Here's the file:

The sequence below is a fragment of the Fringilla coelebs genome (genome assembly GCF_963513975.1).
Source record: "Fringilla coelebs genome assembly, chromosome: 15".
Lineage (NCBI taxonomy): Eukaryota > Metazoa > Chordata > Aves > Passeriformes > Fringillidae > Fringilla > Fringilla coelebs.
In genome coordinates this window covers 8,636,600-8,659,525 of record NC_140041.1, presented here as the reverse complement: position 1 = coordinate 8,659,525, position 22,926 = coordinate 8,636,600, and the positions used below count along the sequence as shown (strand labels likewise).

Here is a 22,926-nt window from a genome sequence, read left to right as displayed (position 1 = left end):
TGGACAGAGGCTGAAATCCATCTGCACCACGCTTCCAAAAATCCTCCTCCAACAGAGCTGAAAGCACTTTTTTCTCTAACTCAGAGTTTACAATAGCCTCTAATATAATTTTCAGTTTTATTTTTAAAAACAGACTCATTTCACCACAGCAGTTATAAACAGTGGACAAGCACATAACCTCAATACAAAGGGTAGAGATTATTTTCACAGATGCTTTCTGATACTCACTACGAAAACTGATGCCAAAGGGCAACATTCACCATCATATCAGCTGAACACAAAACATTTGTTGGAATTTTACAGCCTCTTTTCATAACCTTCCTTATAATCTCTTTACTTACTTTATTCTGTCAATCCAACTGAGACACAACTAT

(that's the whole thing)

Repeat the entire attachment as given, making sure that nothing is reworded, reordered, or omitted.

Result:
The sequence below is a fragment of the Fringilla coelebs genome (genome assembly GCF_963513975.1).
Source record: "Fringilla coelebs genome assembly, chromosome: 15".
Lineage (NCBI taxonomy): Eukaryota > Metazoa > Chordata > Aves > Passeriformes > Fringillidae > Fringilla > Fringilla coelebs.
In genome coordinates this window covers 8,636,600-8,659,525 of record NC_140041.1, presented here as the reverse complement: position 1 = coordinate 8,659,525, position 22,926 = coordinate 8,636,600, and the positions used below count along the sequence as shown (strand labels likewise).

Here is a 22,926-nt window from a genome sequence, read left to right as displayed (position 1 = left end):
TGGACAGAGGCTGAAATCCATCTGCACCACGCTTCCAAAAATCCTCCTCCAACAGAGCTGAAAGCACTTTTTTCTCTAACTCAGAGTTTACAATAGCCTCTAATATAATTTTCAGTTTTATTTTTAAAAACAGACTCATTTCACCACAGCAGTTATAAACAGTGGACAAGCACATAACCTCAATACAAAGGGTAGAGATTATTTTCACAGATGCTTTCTGATACTCACTACGAAAACTGATGCCAAAGGGCAACATTCACCATCATATCAGCTGAACACAAAACATTTGTTGGAATTTTACAGCCTCTTTTCATAACCTTCCTTATAATCTCTTTACTTACTTTATTCTGTCAATCCAACTGAGACACAACTAT